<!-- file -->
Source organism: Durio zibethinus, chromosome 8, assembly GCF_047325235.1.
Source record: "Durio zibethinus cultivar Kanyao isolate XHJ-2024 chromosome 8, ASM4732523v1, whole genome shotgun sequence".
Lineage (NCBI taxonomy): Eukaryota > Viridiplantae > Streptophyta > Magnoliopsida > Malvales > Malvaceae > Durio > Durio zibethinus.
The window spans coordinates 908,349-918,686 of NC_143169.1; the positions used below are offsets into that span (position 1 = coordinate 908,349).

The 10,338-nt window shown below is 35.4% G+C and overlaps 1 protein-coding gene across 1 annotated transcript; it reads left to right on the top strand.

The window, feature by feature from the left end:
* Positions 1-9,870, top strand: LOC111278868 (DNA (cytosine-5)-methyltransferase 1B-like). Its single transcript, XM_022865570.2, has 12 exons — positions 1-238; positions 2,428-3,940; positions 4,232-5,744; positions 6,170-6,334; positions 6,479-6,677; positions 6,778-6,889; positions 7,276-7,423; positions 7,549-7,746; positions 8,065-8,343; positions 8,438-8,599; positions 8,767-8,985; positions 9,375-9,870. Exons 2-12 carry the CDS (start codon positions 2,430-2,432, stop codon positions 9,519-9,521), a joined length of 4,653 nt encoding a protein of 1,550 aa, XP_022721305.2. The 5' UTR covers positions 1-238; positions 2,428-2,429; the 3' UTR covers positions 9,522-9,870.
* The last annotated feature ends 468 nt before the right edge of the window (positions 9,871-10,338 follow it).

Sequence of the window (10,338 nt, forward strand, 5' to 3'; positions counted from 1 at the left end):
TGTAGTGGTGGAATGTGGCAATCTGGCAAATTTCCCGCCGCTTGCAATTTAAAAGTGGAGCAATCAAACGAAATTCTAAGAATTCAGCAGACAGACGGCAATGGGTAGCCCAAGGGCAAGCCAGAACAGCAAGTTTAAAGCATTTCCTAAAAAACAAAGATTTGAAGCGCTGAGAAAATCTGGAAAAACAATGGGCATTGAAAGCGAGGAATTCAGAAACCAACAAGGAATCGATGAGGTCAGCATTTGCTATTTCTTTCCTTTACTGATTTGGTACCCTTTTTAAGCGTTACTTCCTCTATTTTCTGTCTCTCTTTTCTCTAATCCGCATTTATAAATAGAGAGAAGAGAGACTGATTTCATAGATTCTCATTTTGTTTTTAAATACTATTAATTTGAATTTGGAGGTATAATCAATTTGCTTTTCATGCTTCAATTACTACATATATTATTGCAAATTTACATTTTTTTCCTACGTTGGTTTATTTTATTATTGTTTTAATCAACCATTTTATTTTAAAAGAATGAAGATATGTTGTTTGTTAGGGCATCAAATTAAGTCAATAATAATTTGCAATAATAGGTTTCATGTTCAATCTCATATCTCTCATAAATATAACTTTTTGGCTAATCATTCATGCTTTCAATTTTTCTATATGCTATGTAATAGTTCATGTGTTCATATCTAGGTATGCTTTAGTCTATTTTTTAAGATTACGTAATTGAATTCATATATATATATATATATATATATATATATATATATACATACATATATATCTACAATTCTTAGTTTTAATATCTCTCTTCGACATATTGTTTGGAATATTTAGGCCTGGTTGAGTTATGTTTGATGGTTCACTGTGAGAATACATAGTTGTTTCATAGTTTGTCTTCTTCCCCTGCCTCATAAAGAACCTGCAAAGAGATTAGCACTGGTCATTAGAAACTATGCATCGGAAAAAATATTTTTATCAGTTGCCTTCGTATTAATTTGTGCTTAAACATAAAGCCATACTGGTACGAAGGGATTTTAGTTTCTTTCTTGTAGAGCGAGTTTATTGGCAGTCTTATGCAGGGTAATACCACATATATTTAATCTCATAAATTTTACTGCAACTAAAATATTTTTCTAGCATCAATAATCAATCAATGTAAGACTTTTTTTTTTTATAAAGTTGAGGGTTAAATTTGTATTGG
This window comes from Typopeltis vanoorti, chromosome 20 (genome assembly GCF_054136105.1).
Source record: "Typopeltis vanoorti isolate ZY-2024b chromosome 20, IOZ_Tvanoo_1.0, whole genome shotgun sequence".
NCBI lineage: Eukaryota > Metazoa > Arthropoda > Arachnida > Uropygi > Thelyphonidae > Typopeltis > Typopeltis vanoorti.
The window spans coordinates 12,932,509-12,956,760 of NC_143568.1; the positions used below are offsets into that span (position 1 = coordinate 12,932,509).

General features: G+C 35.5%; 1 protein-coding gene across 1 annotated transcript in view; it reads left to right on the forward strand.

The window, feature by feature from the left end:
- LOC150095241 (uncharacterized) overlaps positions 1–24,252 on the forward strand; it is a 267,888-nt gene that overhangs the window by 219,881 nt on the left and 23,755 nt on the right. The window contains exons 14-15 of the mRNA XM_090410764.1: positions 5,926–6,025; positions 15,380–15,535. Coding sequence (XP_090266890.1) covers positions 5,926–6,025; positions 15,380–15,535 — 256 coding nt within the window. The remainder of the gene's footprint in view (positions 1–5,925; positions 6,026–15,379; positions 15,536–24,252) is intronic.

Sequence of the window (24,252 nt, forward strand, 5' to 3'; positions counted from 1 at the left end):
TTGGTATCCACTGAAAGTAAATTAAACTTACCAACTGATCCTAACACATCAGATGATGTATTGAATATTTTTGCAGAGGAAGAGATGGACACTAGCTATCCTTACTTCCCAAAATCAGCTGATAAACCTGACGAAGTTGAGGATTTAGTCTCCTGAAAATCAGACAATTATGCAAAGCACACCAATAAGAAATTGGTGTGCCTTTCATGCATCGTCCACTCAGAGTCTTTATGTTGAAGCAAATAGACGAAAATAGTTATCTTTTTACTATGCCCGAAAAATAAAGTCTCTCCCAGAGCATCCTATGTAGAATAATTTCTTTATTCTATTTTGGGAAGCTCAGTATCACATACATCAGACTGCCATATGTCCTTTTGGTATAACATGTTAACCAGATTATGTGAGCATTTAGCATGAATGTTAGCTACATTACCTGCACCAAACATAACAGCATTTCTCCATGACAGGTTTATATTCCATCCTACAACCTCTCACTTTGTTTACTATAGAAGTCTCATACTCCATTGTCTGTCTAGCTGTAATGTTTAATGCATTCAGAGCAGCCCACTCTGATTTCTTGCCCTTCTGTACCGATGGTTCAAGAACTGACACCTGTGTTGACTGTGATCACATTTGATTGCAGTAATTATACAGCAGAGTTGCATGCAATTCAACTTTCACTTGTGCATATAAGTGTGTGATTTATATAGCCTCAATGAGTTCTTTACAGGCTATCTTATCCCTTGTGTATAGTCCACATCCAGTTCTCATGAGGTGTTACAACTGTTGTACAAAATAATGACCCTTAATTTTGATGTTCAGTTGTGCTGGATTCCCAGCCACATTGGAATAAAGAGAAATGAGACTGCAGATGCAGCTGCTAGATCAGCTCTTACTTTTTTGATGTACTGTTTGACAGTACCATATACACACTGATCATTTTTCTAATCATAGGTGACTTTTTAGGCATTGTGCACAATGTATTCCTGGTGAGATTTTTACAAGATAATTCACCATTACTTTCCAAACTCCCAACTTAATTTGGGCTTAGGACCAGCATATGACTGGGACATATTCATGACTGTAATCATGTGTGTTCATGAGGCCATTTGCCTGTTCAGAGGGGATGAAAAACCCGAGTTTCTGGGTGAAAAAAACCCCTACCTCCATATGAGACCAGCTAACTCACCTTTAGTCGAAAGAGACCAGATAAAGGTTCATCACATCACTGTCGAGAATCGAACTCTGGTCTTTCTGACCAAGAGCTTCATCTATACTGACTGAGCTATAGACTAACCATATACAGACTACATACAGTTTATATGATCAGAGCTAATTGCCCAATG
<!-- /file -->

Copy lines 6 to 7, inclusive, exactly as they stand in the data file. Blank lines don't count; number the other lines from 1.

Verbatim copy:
The window, feature by feature from the left end:
* Positions 1-9,870, top strand: LOC111278868 (DNA (cytosine-5)-methyltransferase 1B-like). Its single transcript, XM_022865570.2, has 12 exons — positions 1-238; positions 2,428-3,940; positions 4,232-5,744; positions 6,170-6,334; positions 6,479-6,677; positions 6,778-6,889; positions 7,276-7,423; positions 7,549-7,746; positions 8,065-8,343; positions 8,438-8,599; positions 8,767-8,985; positions 9,375-9,870. Exons 2-12 carry the CDS (start codon positions 2,430-2,432, stop codon positions 9,519-9,521), a joined length of 4,653 nt encoding a protein of 1,550 aa, XP_022721305.2. The 5' UTR covers positions 1-238; positions 2,428-2,429; the 3' UTR covers positions 9,522-9,870.